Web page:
Collected today by Policy Intern Jacob Hutt.
Here is Tuesday’s look at transparency-related news items, congressional committee hearings, transparency-related bills introduced in Congress, and transparency-related events.
- New research by two IMF economists identifies the effectiveness of lobbying by well-connected K Street firms, pointing to three interesting trends in how money influences politics. (Financial Times)
- The Finance Industry Regulatory Authority is lobbying the U.S. government for responsibility over investment adviser oversight, which is currently handled by the SEC but could be granted to FINRA as a cost-saving measure. (Bloomberg)
- Opinion: special interest lobbyists manipulated the 2012 Agriculture appropriations bill to include several provisions that are antithetical to healthy nutrition and will aggravate obesity in the U.S. (The Hill)
Access to Information
- Controversy over status of lawmakers’ text messages arose in New Hampshire, as some argued that texts are public documents if sent during public meetings. (Tech President)
- An Obama political appointee came under fire after a Freedom of Information Act request by Americans for Limited Government revealed he made thirteen trips to Seattle, his home city, in the first several months of his appointment. (The Daily Caller)
- Republican presidential hopeful Ron Paul called for enhanced transparency and access to information in hearings and legislation on gold reserves. (Coin News)
- In a reverse revolving door study, lobbyists were shown to take pay cuts of around $100,000 to begin working on Capitol Hill. (The Hill)
- The National Retail Federation has added two lobbyists to its government relations team, one of whom formerly served as a legislative assistant in the House. (NRF)
- Multiple members of a JP Morgan legal team that negotiated a settlement with the SEC were Former Senior SEC Officials. (Project on Government Oversight)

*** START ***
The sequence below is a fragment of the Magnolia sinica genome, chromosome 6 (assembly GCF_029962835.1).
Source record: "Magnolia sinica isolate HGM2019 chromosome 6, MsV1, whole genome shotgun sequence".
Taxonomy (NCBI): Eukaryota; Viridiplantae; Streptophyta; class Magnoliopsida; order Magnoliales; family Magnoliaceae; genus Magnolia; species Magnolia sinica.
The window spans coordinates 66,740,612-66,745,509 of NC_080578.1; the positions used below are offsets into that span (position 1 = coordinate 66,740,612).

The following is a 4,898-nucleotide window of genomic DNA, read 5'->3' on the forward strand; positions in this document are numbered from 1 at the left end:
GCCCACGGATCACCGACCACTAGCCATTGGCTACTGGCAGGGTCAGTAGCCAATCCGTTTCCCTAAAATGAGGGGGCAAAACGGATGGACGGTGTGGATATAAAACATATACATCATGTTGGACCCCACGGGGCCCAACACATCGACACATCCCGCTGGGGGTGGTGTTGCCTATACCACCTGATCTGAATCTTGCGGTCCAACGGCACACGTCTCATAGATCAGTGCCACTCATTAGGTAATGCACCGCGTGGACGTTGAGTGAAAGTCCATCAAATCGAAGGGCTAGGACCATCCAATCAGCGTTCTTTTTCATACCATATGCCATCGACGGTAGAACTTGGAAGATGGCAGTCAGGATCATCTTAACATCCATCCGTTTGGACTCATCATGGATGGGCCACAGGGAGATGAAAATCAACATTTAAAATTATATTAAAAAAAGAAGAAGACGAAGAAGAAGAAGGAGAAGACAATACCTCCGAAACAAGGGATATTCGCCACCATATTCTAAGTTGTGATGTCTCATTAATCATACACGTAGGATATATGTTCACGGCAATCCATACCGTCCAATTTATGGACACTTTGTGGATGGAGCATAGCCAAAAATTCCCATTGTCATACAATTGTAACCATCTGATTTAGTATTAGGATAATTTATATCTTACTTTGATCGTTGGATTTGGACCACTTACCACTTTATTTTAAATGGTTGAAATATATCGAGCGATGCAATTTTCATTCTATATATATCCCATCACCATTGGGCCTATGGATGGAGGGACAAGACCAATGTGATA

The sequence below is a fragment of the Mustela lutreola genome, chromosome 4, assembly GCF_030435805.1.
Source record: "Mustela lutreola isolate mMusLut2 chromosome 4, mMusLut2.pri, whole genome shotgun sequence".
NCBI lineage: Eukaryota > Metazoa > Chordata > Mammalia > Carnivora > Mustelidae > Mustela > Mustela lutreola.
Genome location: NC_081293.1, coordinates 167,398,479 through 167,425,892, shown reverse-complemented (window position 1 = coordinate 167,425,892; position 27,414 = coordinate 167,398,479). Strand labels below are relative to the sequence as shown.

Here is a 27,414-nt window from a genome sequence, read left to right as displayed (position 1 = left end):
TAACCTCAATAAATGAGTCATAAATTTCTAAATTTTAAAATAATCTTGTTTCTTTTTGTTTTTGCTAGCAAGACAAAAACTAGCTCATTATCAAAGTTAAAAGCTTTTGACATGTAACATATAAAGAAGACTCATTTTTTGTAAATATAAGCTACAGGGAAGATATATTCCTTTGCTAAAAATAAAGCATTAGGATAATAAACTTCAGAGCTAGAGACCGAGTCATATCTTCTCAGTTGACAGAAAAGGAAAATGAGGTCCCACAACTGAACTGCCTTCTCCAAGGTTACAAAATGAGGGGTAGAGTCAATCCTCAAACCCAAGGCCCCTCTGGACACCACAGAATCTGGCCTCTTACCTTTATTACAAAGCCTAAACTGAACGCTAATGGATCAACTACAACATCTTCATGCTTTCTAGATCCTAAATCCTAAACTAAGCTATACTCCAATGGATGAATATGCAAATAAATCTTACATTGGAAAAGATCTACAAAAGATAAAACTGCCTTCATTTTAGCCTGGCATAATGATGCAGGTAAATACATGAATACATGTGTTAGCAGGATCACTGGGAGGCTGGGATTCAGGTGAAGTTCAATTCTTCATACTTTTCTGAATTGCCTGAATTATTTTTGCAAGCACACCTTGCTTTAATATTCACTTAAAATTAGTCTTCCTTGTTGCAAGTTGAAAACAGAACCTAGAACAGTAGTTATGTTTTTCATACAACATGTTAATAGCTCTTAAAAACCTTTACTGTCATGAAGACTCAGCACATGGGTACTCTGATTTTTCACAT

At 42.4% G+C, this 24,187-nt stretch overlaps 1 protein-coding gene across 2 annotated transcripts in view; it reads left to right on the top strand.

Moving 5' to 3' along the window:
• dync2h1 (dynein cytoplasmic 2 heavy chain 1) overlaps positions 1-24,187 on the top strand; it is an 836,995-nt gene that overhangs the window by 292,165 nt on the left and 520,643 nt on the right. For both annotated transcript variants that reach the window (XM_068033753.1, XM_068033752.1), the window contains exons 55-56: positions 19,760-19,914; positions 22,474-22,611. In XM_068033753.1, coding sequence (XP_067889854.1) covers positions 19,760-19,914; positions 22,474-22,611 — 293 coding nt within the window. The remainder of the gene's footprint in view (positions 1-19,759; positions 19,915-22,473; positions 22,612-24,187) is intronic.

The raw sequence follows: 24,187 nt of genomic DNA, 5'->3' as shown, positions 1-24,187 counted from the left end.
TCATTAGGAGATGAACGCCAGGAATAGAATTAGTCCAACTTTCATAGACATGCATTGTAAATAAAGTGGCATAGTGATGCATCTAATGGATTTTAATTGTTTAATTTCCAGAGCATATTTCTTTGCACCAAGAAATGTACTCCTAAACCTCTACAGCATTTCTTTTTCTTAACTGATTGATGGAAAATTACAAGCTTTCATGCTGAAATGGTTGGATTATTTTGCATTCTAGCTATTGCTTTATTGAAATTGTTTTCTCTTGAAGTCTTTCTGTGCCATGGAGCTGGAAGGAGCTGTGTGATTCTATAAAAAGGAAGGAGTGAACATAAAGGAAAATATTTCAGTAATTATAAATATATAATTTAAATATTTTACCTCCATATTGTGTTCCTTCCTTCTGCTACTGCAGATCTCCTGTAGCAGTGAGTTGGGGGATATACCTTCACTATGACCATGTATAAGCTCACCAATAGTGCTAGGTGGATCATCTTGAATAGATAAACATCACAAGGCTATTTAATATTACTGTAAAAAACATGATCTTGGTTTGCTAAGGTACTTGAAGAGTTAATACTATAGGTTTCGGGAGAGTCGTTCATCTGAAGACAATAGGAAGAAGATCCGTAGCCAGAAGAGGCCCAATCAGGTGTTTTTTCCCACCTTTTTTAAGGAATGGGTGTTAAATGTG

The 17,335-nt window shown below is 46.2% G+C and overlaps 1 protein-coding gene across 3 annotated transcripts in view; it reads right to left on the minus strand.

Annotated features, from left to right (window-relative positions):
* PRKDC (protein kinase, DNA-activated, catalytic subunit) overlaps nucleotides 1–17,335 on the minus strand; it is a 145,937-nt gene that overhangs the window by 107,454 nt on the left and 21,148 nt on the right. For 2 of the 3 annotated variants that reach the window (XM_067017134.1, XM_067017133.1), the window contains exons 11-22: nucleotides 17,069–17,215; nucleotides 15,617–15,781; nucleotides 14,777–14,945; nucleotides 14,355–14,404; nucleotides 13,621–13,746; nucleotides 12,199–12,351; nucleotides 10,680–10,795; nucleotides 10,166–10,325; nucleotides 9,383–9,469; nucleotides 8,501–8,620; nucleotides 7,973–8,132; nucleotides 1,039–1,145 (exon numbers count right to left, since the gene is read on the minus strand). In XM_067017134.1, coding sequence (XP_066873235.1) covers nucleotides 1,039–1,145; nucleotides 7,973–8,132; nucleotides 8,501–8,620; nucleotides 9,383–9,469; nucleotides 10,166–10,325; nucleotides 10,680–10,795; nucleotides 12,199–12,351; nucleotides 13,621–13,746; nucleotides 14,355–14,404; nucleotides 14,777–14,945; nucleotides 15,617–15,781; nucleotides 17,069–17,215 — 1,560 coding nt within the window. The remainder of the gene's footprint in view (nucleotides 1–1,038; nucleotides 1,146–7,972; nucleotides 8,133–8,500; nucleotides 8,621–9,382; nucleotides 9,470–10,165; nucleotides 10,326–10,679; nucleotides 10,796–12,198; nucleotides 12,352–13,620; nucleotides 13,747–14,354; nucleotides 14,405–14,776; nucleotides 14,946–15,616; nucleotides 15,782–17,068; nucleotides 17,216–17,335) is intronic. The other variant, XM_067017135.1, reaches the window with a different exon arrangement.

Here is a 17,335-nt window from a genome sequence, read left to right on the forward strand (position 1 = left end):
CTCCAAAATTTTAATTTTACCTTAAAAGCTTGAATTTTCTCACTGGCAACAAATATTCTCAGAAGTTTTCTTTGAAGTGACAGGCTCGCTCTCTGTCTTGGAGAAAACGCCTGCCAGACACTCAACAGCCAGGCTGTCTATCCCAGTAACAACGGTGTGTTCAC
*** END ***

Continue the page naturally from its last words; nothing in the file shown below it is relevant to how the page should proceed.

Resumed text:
- The Supreme Court struck down an Arizona campaign finance law that provided additional funds to candidates outspent by wealthy opponents, with Justice Kagan emerging as a strong dissenting voice and advocate for campaign finance laws. (The Hill)
- Nancy Pelosi and Harry Reid, both previously vocal opponents of super PACs, have reversed course and are soliciting donations of $5000 or less for House Majority PAC and Majority PAC, two progressive super PACs which will spend money in the 2012 House and Senate races. (Politico)
- White House officials maintained that Obama’s video message filmed by a crew from the DNC did not violate campaign regulations that generally prohibit fundraising by a federal employee in a federal office building. (Real Clear Politics)
- The Local Government Association slammed Whitehall, the central administrative body of the UK, for an absence of transparency and accountability in government spending. (Public Service)
Relevant committee hearings scheduled for 6/28:
Relevant bills introduced:
Transparency events scheduled for 6/28:
- How Social Networking Can Reinvigorate American Democracy and Civic Participation. Brookings. 10:00 am. Falk Auditorium, The Brookings Institution,1775 Massachusetts Ave., NW. Washington, DC.